About This Issue
Volcanoes are the powerhouses of nature that can, within minutes, transform a beautiful mountainscape into a desolate landscape devoid of life. Many of us know of singular historic volcanic events because of their impact on society: the 79 AD Mount Vesuvius eruption that resulted in the destruction of Pompeii and Herculaneum (Italy); the deadly 1883 eruption of Krakatoa (Indonesia) that was heard 3,100 miles away; the tragedy of the 1985 Nevada del Ruiz (Columbia) eruption, which resulted in a lahar that killed more than three quarters of the 28,700 inhabitants of Armero; or the costly eruption of Eyjafjallajökull (Iceland) in 2010, which caused more than 10 million air passengers to be stranded and cost the global economy an estimated US$ 4.7 billion. Whether eruptions are mild or catastrophic, volcanoes fascinate and captivate us.
As this issue goes to press (February 2017), there are 33 volcanoes erupting throughout the world, with another 1,500 active volcanoes slumbering until the conditions are right for an eruption. Some of those slumbering volcanoes have nasty histories, such as the supervolcano Campi Flegrei (near Naples, Italy) that is currently making headlines because it is seemingly approaching a “critical state”. The articles in this issue present our current understanding of how such volcanoes work and give us a glimpse into the world of magma – how it is formed and how it is transported to the surface. Much remains unknown the plumbing systems of volcanoes or what triggers an eruption. But, as you will read, scientists are making significant progress in uncovering the secrets of these powerhouses, which ultimately helps our world to be a safer place to live.
Thank YouWith this issue, Gordon Brown (Stanford University, California, USA) completes his three-year term as a principal editor of Elements. Gordon has been a vital part of our editorial team since 2014. During his tenure, he oversaw the following issues: “Kaolin” (v10n3), “Mineralogy of Mars” (v11n1), “Social and Economic Impact of Geochemistry” (v11n4), “Earth Sciences for Cultural Heritage” (v12n1), “Deep-Mined Geological Disposal of Radioactive Waste” (v12n4), and “Volcanoes: From Mantle to Surface” (v13n1). In addition to working closely with our guest editors and handling manuscripts, Gordon actively solicited contributions to our Perspectives column and wrote editorials to give us a historical context for today’s science. Thank you, Gordon, for all your hard work and the time you committed to Elements.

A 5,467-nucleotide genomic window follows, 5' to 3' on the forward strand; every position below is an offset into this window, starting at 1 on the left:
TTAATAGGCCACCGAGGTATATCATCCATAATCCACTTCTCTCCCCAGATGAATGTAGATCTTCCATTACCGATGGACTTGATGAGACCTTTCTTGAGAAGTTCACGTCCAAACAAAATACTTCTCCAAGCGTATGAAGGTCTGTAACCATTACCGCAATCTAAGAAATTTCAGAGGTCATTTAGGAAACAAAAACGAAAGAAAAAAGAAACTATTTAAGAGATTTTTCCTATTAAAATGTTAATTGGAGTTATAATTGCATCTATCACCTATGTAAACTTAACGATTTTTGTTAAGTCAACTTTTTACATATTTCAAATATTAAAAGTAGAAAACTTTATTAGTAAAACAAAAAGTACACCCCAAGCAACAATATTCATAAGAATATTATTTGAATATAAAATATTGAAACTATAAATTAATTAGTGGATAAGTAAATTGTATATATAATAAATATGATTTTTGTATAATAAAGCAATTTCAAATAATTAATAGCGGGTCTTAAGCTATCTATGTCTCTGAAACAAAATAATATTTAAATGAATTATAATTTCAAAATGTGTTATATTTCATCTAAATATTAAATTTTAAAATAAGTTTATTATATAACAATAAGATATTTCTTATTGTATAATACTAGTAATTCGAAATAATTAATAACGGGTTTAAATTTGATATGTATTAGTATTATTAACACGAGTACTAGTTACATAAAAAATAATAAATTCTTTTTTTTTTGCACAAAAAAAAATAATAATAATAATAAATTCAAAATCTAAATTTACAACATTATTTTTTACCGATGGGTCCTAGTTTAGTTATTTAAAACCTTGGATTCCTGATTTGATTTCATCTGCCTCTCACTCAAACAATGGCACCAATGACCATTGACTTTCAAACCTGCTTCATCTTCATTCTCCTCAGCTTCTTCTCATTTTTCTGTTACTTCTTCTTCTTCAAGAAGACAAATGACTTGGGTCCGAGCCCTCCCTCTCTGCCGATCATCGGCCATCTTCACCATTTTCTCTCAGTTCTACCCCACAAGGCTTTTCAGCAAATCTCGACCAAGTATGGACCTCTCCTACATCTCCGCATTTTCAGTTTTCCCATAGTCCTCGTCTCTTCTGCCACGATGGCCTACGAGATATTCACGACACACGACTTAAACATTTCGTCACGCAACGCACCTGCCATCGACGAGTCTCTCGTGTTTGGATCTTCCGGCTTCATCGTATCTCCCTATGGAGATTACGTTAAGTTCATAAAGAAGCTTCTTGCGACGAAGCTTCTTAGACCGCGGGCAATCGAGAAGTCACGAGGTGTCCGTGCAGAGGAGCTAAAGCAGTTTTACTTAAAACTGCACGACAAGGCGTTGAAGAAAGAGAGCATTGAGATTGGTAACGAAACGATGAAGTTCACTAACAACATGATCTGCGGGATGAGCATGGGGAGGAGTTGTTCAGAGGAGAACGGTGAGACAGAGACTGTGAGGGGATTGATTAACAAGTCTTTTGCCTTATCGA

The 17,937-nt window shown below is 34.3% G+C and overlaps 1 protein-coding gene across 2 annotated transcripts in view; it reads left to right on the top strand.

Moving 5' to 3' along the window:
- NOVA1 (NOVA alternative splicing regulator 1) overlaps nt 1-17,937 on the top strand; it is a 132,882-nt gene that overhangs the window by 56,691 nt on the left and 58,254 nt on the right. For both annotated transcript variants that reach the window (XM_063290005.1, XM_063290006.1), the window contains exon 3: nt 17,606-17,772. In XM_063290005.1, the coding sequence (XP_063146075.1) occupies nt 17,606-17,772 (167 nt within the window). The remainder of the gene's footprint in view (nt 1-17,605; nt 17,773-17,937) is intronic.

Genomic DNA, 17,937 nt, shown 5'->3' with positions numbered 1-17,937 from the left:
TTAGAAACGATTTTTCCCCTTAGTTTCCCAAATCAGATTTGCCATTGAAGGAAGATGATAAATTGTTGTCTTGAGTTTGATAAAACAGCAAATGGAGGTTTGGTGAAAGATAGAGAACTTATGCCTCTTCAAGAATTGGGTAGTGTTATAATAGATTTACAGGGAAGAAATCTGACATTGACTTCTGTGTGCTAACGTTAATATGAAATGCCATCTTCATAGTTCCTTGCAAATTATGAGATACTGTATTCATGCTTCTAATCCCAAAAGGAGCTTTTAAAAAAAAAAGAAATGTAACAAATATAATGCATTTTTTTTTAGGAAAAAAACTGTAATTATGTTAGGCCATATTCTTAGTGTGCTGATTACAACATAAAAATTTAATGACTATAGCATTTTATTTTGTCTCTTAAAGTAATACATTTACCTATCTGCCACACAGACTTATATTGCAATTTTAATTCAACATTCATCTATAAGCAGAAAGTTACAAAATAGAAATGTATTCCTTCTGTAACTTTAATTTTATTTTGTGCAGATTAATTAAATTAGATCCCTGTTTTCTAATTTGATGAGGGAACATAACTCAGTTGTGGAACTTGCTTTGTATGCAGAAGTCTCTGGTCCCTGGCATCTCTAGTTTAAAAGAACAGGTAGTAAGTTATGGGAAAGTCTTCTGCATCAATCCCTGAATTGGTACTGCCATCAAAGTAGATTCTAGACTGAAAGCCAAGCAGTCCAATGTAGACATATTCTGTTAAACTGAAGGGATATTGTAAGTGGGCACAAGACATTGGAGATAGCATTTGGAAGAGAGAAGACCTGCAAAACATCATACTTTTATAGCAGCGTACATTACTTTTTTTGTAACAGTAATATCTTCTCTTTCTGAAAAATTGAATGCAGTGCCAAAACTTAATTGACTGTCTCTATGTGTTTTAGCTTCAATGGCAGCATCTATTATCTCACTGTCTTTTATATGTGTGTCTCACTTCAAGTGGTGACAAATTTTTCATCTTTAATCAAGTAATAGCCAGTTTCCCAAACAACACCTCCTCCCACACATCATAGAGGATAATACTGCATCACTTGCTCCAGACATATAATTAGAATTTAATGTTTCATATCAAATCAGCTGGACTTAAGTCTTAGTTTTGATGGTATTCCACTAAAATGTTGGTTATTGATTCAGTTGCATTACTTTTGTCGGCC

Introducing Nancy L. Ross, Principal Editor 2017–2019
We are delighted to announce that Nancy L. Ross has joined the Elements team as a principal editor, replacing Gordon Brown (2014–2016), whose three-year term comes to an end with this issue. Nancy is currently Professor of Mineralogy and Head of the Geosciences Department at Virginia Tech (USA).
Nancy has been a pioneer in the study of the crystalline structures, elastic properties, and stabilities of Earth materials under the extreme pressures and temperatures of Earth’s lower crust and mantle. More recently, she has studied the thermodynamic properties and effect of surface hydration on metal-oxide nanoparticles. She uses a combination of theoretical modeling and experimental techniques (such as X-ray and neutron diffraction; Raman spectroscopy and inelastic neutron scattering) to determine the structure relations of crystals and vibrational properties of minerals that govern their thermodynamic properties.
Nancy is active within our scientific community. She was elected fellow of the Mineralogical Society of America (MSA) (1991), honorary fellow of the Societá di Mineralogia e Petrologia (2014), and fellow of the Geological Society of America (2016). She served as President of MSA (2009–2010) and as MSA’s Distinguished Lecturer (2011–2012). She has served on a number of commissions and councils. She has also been on advisory groups for funding agencies [e.g. the Natural Environment Research Council (UK) and the National Science Foundation (USA)] and government laboratories [e.g. Oak Ridge National Laboratory (Tennessee, USA) and Los Alamos National Laboratory (New Mexico, USA)]. She served on the Elements advisory board 2005–2008.
The Elements editorial team is delighted that Nancy has accepted our invitation to become a principal editor, and we look forward to working with her. She is already hard at work on our October 2017 issue (“Boron: Light and Lively”).